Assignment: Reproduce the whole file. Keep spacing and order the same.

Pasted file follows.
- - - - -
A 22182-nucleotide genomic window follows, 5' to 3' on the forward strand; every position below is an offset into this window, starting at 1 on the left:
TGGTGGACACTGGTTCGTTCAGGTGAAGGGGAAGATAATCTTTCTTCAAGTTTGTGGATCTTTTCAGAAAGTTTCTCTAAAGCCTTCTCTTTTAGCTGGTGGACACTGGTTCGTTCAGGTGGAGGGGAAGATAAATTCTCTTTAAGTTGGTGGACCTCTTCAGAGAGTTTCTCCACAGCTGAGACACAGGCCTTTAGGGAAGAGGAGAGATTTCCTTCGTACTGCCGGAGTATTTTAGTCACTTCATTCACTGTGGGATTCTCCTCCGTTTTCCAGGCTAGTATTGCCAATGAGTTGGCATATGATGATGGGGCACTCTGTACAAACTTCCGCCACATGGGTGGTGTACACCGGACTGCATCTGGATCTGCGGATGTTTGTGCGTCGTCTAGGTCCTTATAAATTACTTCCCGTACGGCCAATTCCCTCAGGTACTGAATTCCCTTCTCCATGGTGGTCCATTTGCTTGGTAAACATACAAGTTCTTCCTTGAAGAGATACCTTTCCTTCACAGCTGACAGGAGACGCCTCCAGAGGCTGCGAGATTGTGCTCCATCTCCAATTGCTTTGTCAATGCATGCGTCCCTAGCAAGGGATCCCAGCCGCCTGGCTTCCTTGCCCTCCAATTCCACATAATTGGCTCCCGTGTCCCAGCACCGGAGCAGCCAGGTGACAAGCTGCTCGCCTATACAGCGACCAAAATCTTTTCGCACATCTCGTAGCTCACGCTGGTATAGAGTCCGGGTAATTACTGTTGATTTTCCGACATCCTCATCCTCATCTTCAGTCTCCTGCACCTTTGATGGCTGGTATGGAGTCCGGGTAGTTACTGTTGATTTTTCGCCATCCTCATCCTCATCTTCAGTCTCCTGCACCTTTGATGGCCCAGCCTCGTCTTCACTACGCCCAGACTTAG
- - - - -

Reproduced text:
A 22182-nucleotide genomic window follows, 5' to 3' on the forward strand; every position below is an offset into this window, starting at 1 on the left:
TGGTGGACACTGGTTCGTTCAGGTGAAGGGGAAGATAATCTTTCTTCAAGTTTGTGGATCTTTTCAGAAAGTTTCTCTAAAGCCTTCTCTTTTAGCTGGTGGACACTGGTTCGTTCAGGTGGAGGGGAAGATAAATTCTCTTTAAGTTGGTGGACCTCTTCAGAGAGTTTCTCCACAGCTGAGACACAGGCCTTTAGGGAAGAGGAGAGATTTCCTTCGTACTGCCGGAGTATTTTAGTCACTTCATTCACTGTGGGATTCTCCTCCGTTTTCCAGGCTAGTATTGCCAATGAGTTGGCATATGATGATGGGGCACTCTGTACAAACTTCCGCCACATGGGTGGTGTACACCGGACTGCATCTGGATCTGCGGATGTTTGTGCGTCGTCTAGGTCCTTATAAATTACTTCCCGTACGGCCAATTCCCTCAGGTACTGAATTCCCTTCTCCATGGTGGTCCATTTGCTTGGTAAACATACAAGTTCTTCCTTGAAGAGATACCTTTCCTTCACAGCTGACAGGAGACGCCTCCAGAGGCTGCGAGATTGTGCTCCATCTCCAATTGCTTTGTCAATGCATGCGTCCCTAGCAAGGGATCCCAGCCGCCTGGCTTCCTTGCCCTCCAATTCCACATAATTGGCTCCCGTGTCCCAGCACCGGAGCAGCCAGGTGACAAGCTGCTCGCCTATACAGCGACCAAAATCTTTTCGCACATCTCGTAGCTCACGCTGGTATAGAGTCCGGGTAATTACTGTTGATTTTCCGACATCCTCATCCTCATCTTCAGTCTCCTGCACCTTTGATGGCTGGTATGGAGTCCGGGTAGTTACTGTTGATTTTTCGCCATCCTCATCCTCATCTTCAGTCTCCTGCACCTTTGATGGCCCAGCCTCGTCTTCACTACGCCCAGACTTAG